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A to Z

Aerodynamics and Aerodonetics

2nd July 2019

In 1907 Fred published ‘Aerodynamics‘, the first part of his two volume publication called ‘Aerial Flight’. It brought together Fred’s ideas and theories on many aspects of flight for the first time.

BSA take over the Lanchester Motor Company in 1931

Lanchester Motor Company was bought out by Birmingham Small Arms Ltd and managed by another BSA firm Daimler to save it from liquidation. It relocates to Daimler factory in Radford, Coventry. George Lanchester stays Chief Engineer. Frank transfers to London Sales Department.

Colour photography patent

In the same year (1895) that he developed the first all-British motor car and continued with his passion for aeronautics, Fred Lanchester somehow managed to find time to patent a method for ‘Photography in colours’.

Disc Brakes

In December 1902 Fred patented an invention that offered ‘…an improved form of brake mechanism for power-propelled vehicles and…particularly to an improved construction of road wheel brake.’ The new system was featured in the Lanchester 18 h.p. model.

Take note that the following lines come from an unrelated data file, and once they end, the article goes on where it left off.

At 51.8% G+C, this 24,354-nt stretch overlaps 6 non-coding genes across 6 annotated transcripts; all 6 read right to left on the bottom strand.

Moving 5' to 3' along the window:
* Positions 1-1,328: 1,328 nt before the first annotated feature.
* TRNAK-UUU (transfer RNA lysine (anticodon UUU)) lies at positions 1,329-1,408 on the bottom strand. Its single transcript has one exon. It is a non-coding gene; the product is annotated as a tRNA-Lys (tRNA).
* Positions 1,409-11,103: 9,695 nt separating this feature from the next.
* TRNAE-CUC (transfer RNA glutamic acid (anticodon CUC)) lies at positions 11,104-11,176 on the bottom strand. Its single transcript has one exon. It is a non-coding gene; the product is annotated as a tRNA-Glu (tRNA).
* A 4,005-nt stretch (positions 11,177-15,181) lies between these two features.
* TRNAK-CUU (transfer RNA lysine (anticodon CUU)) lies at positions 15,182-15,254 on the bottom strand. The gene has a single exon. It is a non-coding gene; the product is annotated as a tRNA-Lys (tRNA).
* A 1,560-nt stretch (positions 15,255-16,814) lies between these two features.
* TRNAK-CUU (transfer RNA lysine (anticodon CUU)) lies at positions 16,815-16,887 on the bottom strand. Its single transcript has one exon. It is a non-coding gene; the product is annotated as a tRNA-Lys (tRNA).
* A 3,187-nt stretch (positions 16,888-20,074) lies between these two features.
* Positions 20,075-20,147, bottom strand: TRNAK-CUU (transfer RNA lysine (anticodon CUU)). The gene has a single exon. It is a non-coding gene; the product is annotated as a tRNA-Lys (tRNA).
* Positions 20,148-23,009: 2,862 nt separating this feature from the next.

Epicyclic gearbox

In the days before synchromesh or automatic gearboxes, it was a real challenge for a driver to match the revolutions of the engine to make sure that the final drive gear matched the revolutions of the road wheels. Often there was a lot of scraping, grunting and crashing as drivers would attempt to change gear successfully.

Fred’s fascinating family

Fred was born to the architect Henry Jones Lanchester and Octavia, a teacher of mathematics and Latin in 1868. He was one of nine siblings, eight who survived into adulthood, the twin of his younger brother Frank dying shortly after he was born.


In June 1894 Fred presented a paper to the Birmingham Natural History and Philosophical Society entitled The Soaring of birds and the possibilities of mechanical flight. This was based upon years of experiments Fred and his brothers conducted.

Hybrid engines

As early as 1915 Fred was beginning to think about the possibilities hybrid petrol-electric engines offered. In fact he took a patent out in 1915 for an internal combustion engine, electric motor and and a generator on one shaft. This was not developed further until the 1920s when Fred and his brother George began to investigate the possibilities further.


Have you ever had to draw a series of parallel lines or hatches on a drawing and got bored? Fred’s first job was working as a draughtsman in a patent agent’s office and experienced the same sense of dullness at this mundane, boring and repetitive role. He set to work thinking of an invention that could save time and invented the Isometrograph which he patented in November 1888 when he was just 20.